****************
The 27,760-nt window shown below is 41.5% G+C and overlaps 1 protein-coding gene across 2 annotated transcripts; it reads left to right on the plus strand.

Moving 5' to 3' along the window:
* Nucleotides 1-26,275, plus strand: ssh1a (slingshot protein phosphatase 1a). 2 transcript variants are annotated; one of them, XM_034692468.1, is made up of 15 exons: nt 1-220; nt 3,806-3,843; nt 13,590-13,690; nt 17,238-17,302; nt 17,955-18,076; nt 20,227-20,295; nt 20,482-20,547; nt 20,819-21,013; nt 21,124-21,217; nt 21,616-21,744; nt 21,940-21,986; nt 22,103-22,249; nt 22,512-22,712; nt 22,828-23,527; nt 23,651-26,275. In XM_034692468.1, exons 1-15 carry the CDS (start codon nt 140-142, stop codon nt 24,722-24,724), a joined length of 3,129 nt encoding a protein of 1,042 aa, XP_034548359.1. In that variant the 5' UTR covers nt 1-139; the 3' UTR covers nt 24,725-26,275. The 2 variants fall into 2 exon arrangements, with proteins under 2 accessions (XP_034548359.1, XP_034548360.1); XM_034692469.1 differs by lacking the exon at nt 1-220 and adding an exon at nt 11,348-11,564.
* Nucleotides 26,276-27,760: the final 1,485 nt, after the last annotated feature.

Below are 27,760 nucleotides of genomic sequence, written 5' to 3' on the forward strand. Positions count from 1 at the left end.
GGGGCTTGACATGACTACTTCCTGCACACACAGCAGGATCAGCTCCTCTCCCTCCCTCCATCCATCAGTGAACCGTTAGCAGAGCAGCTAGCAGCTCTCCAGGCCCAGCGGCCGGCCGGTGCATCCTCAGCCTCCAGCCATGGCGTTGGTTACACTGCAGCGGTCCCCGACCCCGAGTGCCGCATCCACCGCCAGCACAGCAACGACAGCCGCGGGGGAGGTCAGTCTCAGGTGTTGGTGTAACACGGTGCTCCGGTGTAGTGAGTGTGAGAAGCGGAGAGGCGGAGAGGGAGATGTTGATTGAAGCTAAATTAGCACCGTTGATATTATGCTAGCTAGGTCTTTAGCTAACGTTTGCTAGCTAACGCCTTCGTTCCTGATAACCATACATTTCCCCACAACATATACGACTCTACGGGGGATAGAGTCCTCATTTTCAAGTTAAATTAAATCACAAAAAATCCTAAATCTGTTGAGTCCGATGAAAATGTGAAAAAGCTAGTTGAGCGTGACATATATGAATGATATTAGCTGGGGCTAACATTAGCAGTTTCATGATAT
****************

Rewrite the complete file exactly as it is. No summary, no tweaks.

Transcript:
The 27,760-nt window shown below is 41.5% G+C and overlaps 1 protein-coding gene across 2 annotated transcripts; it reads left to right on the plus strand.

Moving 5' to 3' along the window:
* Nucleotides 1-26,275, plus strand: ssh1a (slingshot protein phosphatase 1a). 2 transcript variants are annotated; one of them, XM_034692468.1, is made up of 15 exons: nt 1-220; nt 3,806-3,843; nt 13,590-13,690; nt 17,238-17,302; nt 17,955-18,076; nt 20,227-20,295; nt 20,482-20,547; nt 20,819-21,013; nt 21,124-21,217; nt 21,616-21,744; nt 21,940-21,986; nt 22,103-22,249; nt 22,512-22,712; nt 22,828-23,527; nt 23,651-26,275. In XM_034692468.1, exons 1-15 carry the CDS (start codon nt 140-142, stop codon nt 24,722-24,724), a joined length of 3,129 nt encoding a protein of 1,042 aa, XP_034548359.1. In that variant the 5' UTR covers nt 1-139; the 3' UTR covers nt 24,725-26,275. The 2 variants fall into 2 exon arrangements, with proteins under 2 accessions (XP_034548359.1, XP_034548360.1); XM_034692469.1 differs by lacking the exon at nt 1-220 and adding an exon at nt 11,348-11,564.
* Nucleotides 26,276-27,760: the final 1,485 nt, after the last annotated feature.

Below are 27,760 nucleotides of genomic sequence, written 5' to 3' on the forward strand. Positions count from 1 at the left end.
GGGGCTTGACATGACTACTTCCTGCACACACAGCAGGATCAGCTCCTCTCCCTCCCTCCATCCATCAGTGAACCGTTAGCAGAGCAGCTAGCAGCTCTCCAGGCCCAGCGGCCGGCCGGTGCATCCTCAGCCTCCAGCCATGGCGTTGGTTACACTGCAGCGGTCCCCGACCCCGAGTGCCGCATCCACCGCCAGCACAGCAACGACAGCCGCGGGGGAGGTCAGTCTCAGGTGTTGGTGTAACACGGTGCTCCGGTGTAGTGAGTGTGAGAAGCGGAGAGGCGGAGAGGGAGATGTTGATTGAAGCTAAATTAGCACCGTTGATATTATGCTAGCTAGGTCTTTAGCTAACGTTTGCTAGCTAACGCCTTCGTTCCTGATAACCATACATTTCCCCACAACATATACGACTCTACGGGGGATAGAGTCCTCATTTTCAAGTTAAATTAAATCACAAAAAATCCTAAATCTGTTGAGTCCGATGAAAATGTGAAAAAGCTAGTTGAGCGTGACATATATGAATGATATTAGCTGGGGCTAACATTAGCAGTTTCATGATAT